Preparing Financials for Small Business Sale | The Firm Exchange Blog

Preparing Financials for Small Business Sale

Post written by Firm Exchange on January 8, 2019

It is important to have a complete set of historical financials when selling a small business. Not only are the financial records a primary due diligence item for buyers, they are required to apply for a Small Business Administration loan.

As such, business owners looking to sell might consider seeking the guidance of a CPA to help them prepare as complete a set of financial records as possible. Doing so can help maximize the selling price as it lowers the risk for buyers and can provide support for the asking price.

While having a fully audited set of historical financials is ideal, don’t fret if that’s not possible. Not having this information doesn’t mean you can’t sell your business. But you may need to focus on a few key areas to help buyers understand the financial side of the business.

Here we will outline a few of those areas.

Sources of Revenue

One of the first things buyers will want to understand is the business’s sales. Showcasing diversity and strength of revenue is key to maximizing value. Depending on the type and size of the business, it may make sense to break out revenue by product, service, or region. This level of detail will help buyers understand how each part of the business has performed. More importantly, this can provide insight into opportunities for future growth.

Operating Expenses

Businesses can have a wide range of expenses and costs, but most will fall into a few common categories.

Employee Related Expenses

Employee related expenses include all costs related to employees or contractors that perform work for the business. The biggest piece of this is often employee salaries and wages. It can also include the cost of benefits, such as health care coverage. Additional expenses to include would be the cost of any training or other expenses solely for the employee’s benefit.

Office Related Expenses

These items capture the day-to-day expenses for running the business. This would include any costs for the space, such as lease payments and utilities. Also include expenses such as office supplies or shipping costs.

Image of an office space with desks and computers
Make sure to accurately detail overhead expenses like lease and utility payments.

Cost of Goods Sold (COGS)

If a business makes most of its money from selling physical products, one of the largest expenses is likely to be cost of goods sold. This expense captures the cost of products and merchandise sold. COGS is commonly calculated as the change in inventory over a given period.

Selling, General, and Other Administrative Expenses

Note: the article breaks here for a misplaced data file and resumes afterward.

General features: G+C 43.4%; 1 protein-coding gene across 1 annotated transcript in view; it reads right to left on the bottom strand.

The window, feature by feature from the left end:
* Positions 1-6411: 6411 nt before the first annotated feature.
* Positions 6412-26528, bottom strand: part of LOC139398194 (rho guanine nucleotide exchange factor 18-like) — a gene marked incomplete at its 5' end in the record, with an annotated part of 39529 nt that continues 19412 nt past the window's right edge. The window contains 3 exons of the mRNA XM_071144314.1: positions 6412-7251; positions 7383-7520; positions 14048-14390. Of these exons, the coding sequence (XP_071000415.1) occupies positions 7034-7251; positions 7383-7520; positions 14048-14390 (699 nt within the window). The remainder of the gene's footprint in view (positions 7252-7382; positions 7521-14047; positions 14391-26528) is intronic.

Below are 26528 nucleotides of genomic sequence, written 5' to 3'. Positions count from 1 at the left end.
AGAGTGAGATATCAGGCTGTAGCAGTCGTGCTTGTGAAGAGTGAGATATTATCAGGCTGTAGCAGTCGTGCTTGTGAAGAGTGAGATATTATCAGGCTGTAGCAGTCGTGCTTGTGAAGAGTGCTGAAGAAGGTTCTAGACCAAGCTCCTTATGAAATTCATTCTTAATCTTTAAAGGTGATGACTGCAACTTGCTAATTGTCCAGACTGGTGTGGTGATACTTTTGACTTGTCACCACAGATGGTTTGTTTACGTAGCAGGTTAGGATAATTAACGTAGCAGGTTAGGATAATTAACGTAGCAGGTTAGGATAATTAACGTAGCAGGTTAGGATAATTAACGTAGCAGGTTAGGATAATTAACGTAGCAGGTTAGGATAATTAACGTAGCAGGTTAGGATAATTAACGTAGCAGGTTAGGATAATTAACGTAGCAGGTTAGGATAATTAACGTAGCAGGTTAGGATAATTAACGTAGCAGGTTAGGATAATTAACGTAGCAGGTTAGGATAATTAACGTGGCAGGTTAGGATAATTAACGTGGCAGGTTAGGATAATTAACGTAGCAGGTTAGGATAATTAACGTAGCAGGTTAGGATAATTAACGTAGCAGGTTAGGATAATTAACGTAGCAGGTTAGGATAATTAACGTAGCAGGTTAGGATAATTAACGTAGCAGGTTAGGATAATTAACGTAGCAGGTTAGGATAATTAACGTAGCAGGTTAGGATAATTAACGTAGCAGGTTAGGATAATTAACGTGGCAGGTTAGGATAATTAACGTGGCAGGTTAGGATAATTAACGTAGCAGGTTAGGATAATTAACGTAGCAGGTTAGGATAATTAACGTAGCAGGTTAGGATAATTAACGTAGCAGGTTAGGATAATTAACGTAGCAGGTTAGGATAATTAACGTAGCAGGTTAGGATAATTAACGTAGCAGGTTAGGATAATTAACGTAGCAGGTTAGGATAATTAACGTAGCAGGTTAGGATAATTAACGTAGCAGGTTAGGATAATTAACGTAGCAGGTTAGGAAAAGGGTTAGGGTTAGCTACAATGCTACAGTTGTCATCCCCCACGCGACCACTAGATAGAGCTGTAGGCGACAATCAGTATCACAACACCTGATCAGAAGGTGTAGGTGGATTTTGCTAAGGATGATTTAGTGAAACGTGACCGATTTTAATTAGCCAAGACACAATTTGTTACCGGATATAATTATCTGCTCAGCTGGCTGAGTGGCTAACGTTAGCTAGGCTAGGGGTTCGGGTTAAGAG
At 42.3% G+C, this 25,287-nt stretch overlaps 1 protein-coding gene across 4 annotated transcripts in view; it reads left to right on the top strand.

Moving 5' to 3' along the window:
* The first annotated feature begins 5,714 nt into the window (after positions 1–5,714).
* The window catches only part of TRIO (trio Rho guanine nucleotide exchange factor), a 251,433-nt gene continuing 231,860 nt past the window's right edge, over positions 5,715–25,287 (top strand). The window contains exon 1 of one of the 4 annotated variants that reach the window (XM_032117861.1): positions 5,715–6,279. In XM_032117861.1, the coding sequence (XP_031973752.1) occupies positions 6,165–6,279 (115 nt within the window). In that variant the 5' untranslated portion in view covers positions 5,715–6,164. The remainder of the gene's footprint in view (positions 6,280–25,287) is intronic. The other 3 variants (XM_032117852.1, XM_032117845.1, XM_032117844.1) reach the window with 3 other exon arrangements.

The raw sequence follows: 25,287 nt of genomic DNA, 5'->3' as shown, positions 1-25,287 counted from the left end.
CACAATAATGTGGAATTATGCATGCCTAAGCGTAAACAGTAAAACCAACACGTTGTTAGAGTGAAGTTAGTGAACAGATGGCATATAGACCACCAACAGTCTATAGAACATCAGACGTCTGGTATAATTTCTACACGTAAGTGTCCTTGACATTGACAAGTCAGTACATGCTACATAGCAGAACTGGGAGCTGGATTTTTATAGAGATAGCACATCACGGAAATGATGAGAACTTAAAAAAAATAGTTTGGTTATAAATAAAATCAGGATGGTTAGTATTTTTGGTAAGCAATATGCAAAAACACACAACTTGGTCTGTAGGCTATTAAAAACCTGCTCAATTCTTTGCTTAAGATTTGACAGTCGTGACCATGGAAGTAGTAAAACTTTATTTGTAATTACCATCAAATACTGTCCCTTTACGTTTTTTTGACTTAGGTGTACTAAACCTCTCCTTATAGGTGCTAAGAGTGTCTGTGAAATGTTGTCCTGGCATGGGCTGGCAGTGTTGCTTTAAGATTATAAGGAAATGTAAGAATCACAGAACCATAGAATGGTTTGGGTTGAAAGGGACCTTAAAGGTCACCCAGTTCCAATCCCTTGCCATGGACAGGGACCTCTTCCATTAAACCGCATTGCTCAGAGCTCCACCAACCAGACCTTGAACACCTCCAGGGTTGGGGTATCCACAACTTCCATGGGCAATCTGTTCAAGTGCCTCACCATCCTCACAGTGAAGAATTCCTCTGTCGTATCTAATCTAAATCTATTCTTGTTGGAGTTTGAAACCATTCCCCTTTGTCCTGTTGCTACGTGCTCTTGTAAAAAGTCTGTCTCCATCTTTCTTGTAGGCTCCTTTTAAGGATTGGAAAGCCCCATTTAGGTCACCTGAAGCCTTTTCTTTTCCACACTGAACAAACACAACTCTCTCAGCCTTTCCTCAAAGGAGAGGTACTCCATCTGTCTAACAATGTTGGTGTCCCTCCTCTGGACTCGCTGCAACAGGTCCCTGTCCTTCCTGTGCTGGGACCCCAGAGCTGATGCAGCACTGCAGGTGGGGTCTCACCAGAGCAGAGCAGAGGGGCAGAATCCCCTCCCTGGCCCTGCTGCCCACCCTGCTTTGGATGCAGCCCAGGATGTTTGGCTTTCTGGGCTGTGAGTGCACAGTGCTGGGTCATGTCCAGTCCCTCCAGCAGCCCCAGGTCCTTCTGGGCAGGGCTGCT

This category is home to all other expenses incurred by the business. Marketing costs are often the largest in this category. Additionally, depending on the type of business, it may be appropriate to include business-related meals and entertainment expenses.

Lastly, this financials category also would include other general expenses such as professional services. This would include items such as accounting or legal fees.

Earnings Used for Valuation

One of the goals for preparing financials for the business is to determine its value. This is because a multiple of operating earnings is typically one of the more often-used methods when valuing a small business.

In general, the earnings figure used in small business valuation is pre-tax net income, excluding non-cash and non-recurring expenses. The two non-cash items most often added back to pre-tax earnings are depreciation and amortization.

Non-recurring items to add back include any number of expenses that were one-time in nature. Common non-recurring items include certain legal expenses or repairs related to accidents or natural causes.

Other adjustments to make include those expenses that won’t transfer with the business. For owner-operated businesses, the largest and most important adjustment is adding back any salary paid to the owner. Other expenses could include memberships and other owner or employee perks. Excluding these items from earnings reflects the idea that not every owner will pay him or herself the same.

Financials Tool on Firm Exchange

At Firm Exchange, we know how important this financial information is to potential buyers. That’s why we built a tool to help sellers share this information. Each listing on includes our Historical Financials tool, which allows sellers to input their financial data. This tool takes these financial inputs and creates easy-to-read outputs. Sellers can then share these with potential buyers in an Exchange Space.

Sample view of financials output generated on Firm Exchange
The Historical Financials Tool on Firm Exchange generates a shareable summary based on data provided by sellers.

Visit our How It Works page to learn more.

DISCLAIMER: The information contained in this article is for informational and discussion purposes only, and should not be relied upon without seeking your own professional advice. The Firm Exchange, LLC is not a law firm, accounting firm or professional services firm, and accordingly it disclaims any liability for any reliance on the contents of this article. As each situation is unique, you are encouraged to discuss your specific situation with a qualified attorney, accountant and/or other relevant professional services provider.